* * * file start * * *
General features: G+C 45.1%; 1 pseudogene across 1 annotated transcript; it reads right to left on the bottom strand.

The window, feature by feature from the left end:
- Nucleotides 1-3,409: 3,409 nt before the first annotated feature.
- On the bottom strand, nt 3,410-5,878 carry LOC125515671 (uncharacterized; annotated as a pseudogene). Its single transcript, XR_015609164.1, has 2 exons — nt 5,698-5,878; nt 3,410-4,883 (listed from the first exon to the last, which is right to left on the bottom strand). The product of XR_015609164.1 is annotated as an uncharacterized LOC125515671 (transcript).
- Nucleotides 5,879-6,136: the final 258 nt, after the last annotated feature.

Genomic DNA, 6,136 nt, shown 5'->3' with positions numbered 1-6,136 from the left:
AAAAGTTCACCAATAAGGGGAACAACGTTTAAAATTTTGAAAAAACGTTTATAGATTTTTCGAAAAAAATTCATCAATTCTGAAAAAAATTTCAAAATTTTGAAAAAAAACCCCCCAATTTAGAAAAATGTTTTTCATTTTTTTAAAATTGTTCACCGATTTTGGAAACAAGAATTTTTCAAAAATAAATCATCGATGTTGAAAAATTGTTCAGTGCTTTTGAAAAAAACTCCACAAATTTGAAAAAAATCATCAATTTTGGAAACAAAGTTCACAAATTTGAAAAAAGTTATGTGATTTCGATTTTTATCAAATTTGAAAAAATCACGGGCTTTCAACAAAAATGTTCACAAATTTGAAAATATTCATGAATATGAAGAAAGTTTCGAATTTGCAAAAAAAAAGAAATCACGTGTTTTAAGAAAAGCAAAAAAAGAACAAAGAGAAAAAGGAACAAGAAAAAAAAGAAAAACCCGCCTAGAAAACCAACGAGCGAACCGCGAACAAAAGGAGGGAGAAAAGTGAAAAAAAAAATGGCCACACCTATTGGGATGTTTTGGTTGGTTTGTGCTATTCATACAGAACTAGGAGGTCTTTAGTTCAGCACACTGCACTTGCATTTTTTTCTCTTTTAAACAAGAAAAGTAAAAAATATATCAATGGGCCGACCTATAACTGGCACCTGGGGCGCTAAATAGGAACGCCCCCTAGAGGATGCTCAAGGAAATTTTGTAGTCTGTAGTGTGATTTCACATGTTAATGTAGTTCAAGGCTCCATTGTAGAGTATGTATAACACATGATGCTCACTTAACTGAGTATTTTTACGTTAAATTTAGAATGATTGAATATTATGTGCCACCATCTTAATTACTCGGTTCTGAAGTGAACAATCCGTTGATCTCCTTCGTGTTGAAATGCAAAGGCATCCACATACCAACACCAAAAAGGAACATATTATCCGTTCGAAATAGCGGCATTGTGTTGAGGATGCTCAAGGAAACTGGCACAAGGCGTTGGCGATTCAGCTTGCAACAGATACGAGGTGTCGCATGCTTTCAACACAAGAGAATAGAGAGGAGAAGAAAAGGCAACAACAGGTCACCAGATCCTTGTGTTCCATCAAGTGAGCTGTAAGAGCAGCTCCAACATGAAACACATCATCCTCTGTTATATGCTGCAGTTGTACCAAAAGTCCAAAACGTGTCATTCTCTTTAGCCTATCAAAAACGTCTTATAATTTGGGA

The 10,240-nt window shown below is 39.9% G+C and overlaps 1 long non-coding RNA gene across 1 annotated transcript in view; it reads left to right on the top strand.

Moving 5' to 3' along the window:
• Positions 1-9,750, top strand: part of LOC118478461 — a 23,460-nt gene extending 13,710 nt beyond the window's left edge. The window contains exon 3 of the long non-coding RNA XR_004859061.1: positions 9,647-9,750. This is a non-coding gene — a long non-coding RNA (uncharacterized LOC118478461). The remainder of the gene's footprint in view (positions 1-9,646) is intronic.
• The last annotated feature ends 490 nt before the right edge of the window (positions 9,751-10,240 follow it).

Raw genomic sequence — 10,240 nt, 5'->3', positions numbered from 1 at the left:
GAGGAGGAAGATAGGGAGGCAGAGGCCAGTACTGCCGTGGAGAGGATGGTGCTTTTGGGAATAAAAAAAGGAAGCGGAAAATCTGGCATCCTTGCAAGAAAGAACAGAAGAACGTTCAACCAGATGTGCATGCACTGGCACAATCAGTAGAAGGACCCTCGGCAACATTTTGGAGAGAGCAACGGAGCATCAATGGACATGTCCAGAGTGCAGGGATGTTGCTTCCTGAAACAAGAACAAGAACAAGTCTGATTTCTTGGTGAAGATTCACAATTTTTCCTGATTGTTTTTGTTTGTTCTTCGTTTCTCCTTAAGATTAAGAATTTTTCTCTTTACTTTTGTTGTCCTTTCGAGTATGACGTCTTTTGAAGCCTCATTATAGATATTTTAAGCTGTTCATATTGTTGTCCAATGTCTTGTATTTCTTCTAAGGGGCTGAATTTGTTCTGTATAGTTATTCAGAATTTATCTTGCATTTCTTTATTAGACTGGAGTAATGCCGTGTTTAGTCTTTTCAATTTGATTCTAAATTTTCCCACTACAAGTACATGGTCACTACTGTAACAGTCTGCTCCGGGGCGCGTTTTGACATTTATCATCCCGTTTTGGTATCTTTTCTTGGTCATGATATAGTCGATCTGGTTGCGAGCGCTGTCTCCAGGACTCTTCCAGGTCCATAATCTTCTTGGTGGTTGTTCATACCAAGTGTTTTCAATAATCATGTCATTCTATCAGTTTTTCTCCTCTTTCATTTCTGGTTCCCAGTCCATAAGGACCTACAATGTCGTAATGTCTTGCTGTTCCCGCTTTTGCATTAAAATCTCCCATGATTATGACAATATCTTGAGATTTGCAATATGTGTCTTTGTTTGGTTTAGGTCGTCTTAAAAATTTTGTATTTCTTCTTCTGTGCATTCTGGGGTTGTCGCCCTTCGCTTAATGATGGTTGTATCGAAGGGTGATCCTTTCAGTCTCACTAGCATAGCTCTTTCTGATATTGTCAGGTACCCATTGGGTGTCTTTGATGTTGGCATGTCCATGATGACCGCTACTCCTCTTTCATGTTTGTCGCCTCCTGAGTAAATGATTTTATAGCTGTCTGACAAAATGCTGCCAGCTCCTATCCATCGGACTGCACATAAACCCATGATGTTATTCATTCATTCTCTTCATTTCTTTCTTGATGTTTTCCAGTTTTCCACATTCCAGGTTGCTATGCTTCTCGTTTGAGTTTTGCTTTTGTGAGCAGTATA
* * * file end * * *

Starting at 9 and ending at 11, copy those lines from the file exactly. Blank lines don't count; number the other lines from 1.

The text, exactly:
Moving 5' to 3' along the window:
• Positions 1-9,750, top strand: part of LOC118478461 — a 23,460-nt gene extending 13,710 nt beyond the window's left edge. The window contains exon 3 of the long non-coding RNA XR_004859061.1: positions 9,647-9,750. This is a non-coding gene — a long non-coding RNA (uncharacterized LOC118478461). The remainder of the gene's footprint in view (positions 1-9,646) is intronic.
• The last annotated feature ends 490 nt before the right edge of the window (positions 9,751-10,240 follow it).